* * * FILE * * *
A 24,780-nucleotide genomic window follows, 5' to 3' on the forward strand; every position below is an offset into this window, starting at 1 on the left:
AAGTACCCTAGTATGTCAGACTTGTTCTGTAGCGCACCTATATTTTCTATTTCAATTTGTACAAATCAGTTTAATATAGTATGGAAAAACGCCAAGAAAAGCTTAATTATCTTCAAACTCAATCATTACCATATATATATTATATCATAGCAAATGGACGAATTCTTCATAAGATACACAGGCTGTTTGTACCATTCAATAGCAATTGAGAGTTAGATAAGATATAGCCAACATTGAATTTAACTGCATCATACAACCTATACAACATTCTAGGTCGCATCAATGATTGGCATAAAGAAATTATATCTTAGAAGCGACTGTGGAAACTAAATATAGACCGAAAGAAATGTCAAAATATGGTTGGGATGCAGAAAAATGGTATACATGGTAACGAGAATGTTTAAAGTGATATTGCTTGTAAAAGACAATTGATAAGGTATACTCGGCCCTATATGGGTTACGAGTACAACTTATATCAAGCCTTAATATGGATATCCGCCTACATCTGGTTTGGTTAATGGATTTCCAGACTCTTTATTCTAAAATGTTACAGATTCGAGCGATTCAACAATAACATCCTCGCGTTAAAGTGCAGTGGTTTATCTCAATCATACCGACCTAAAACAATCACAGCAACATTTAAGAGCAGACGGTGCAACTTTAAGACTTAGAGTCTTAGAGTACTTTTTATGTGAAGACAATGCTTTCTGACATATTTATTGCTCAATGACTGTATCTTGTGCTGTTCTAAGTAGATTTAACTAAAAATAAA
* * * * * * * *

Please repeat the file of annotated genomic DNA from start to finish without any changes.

A 24,780-nucleotide genomic window follows, 5' to 3' on the forward strand; every position below is an offset into this window, starting at 1 on the left:
AAGTACCCTAGTATGTCAGACTTGTTCTGTAGCGCACCTATATTTTCTATTTCAATTTGTACAAATCAGTTTAATATAGTATGGAAAAACGCCAAGAAAAGCTTAATTATCTTCAAACTCAATCATTACCATATATATATTATATCATAGCAAATGGACGAATTCTTCATAAGATACACAGGCTGTTTGTACCATTCAATAGCAATTGAGAGTTAGATAAGATATAGCCAACATTGAATTTAACTGCATCATACAACCTATACAACATTCTAGGTCGCATCAATGATTGGCATAAAGAAATTATATCTTAGAAGCGACTGTGGAAACTAAATATAGACCGAAAGAAATGTCAAAATATGGTTGGGATGCAGAAAAATGGTATACATGGTAACGAGAATGTTTAAAGTGATATTGCTTGTAAAAGACAATTGATAAGGTATACTCGGCCCTATATGGGTTACGAGTACAACTTATATCAAGCCTTAATATGGATATCCGCCTACATCTGGTTTGGTTAATGGATTTCCAGACTCTTTATTCTAAAATGTTACAGATTCGAGCGATTCAACAATAACATCCTCGCGTTAAAGTGCAGTGGTTTATCTCAATCATACCGACCTAAAACAATCACAGCAACATTTAAGAGCAGACGGTGCAACTTTAAGACTTAGAGTCTTAGAGTACTTTTTATGTGAAGACAATGCTTTCTGACATATTTATTGCTCAATGACTGTATCTTGTGCTGTTCTAAGTAGATTTAACTAAAAATAAA